International Research Collaboratives
Joanna Erdman, Mariana Prandini Assis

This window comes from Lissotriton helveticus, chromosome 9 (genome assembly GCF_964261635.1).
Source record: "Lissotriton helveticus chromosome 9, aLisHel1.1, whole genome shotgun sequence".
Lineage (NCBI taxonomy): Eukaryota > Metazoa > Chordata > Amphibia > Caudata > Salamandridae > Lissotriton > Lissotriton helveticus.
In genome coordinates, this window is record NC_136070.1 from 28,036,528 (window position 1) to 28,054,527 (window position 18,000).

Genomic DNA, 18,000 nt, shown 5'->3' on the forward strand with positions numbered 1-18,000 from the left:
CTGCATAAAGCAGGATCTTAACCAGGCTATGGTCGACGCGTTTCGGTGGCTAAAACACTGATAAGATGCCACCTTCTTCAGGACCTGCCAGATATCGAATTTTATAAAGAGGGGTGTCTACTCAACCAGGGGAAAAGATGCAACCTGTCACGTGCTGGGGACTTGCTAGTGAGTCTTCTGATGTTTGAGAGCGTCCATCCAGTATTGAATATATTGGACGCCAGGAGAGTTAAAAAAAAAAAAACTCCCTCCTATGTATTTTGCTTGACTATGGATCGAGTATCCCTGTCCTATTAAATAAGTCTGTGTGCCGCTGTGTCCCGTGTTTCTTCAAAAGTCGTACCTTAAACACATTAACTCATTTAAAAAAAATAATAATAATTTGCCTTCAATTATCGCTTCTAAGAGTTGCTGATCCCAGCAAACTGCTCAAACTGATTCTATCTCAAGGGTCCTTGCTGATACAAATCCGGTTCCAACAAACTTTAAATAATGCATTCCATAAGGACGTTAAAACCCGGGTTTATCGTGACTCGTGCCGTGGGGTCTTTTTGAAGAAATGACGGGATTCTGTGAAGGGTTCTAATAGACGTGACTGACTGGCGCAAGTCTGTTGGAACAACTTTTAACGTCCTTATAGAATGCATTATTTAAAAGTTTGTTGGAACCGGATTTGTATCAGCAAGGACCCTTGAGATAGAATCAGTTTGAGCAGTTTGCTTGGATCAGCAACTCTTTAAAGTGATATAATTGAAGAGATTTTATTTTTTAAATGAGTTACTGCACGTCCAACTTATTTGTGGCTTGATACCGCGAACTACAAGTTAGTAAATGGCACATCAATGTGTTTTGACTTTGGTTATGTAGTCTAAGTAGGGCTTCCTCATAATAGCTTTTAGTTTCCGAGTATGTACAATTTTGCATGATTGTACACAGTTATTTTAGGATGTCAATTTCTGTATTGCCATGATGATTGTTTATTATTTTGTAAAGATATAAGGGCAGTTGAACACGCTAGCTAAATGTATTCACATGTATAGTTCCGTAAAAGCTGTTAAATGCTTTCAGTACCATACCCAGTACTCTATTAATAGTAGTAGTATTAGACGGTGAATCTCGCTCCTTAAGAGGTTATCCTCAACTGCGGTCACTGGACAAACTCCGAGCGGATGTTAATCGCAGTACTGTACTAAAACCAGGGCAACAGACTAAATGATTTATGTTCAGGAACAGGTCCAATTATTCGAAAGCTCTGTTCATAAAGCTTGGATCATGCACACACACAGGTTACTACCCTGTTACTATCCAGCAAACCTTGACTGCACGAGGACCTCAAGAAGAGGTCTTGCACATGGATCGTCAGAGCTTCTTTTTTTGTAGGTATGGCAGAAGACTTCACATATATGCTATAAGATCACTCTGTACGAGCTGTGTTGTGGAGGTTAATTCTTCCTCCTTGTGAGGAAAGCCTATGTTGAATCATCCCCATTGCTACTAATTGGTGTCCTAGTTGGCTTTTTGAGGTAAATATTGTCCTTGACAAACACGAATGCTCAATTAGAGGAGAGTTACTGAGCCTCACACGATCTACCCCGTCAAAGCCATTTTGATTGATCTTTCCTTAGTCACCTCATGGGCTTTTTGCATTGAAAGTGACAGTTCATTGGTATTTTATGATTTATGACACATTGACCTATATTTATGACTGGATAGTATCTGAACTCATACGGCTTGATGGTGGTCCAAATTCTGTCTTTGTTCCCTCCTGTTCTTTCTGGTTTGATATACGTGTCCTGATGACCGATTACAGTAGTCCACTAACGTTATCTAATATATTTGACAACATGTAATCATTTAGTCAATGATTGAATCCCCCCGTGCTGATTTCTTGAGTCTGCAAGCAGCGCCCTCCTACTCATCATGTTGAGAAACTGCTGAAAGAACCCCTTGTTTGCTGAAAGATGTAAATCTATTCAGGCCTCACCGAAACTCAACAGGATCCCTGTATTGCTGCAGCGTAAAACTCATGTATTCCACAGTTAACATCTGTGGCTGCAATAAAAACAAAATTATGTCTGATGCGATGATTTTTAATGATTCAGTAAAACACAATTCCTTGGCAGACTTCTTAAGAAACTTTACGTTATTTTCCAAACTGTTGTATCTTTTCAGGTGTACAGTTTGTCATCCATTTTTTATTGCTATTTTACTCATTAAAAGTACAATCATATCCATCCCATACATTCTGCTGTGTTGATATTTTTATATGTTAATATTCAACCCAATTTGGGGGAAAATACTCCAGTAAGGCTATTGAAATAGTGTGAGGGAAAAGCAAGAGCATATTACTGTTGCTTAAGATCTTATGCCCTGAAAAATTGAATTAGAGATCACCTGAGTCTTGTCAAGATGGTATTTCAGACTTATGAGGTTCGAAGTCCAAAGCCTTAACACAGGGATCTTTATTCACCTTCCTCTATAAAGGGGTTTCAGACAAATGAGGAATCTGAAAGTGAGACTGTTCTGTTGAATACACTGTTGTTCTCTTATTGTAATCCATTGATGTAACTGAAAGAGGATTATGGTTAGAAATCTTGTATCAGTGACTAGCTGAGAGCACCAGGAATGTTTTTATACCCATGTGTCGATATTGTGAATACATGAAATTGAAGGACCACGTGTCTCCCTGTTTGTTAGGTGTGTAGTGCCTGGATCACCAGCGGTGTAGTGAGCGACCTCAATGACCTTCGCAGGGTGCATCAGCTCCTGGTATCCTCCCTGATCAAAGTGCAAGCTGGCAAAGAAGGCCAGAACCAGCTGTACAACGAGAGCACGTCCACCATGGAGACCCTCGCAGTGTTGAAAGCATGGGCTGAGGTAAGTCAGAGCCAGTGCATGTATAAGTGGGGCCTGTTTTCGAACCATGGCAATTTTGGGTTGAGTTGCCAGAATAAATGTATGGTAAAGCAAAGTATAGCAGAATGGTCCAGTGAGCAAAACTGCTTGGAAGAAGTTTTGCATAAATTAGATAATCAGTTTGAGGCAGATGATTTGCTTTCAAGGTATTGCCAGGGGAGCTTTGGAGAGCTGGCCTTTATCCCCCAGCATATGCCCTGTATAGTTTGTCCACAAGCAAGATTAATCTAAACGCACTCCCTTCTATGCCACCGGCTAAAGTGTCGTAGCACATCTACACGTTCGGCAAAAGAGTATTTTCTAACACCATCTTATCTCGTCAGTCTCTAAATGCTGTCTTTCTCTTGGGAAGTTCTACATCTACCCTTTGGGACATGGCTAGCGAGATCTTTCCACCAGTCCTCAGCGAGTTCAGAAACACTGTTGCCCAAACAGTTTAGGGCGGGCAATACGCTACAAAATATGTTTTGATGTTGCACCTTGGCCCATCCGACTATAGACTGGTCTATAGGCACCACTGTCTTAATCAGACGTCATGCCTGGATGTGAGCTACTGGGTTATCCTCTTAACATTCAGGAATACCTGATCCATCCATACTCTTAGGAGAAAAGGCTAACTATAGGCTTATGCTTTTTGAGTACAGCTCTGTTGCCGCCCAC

Self-managed abortion (SMA) started as a social experimentation among Brazilian women in the 1980s and has now become a recognized practice within the field of public health. While the field of public health has expanded knowledge about this novel social practice organized around rights discourse, health care and feminist principles social scientists have paid less attention to SMA. The members of the proposed IRC are among the group of few sociolegal scholars who have researched SMA through a range of lenses. These include harm reduction, access to essential medicines, activist strategy for increasing access to service, impact of restrictive laws, lay activist expertise, public criminology and misoprostol as an agent of social change. Bringing together these scholars and their specific contributions will provide the opportunity for the development of a broader and multi-faceted framework to understanding SMA as a sociolegal phenomenon and the ways in which it affects and impacts the field of abortion law and policy, particularly its historical development, its scope and its future.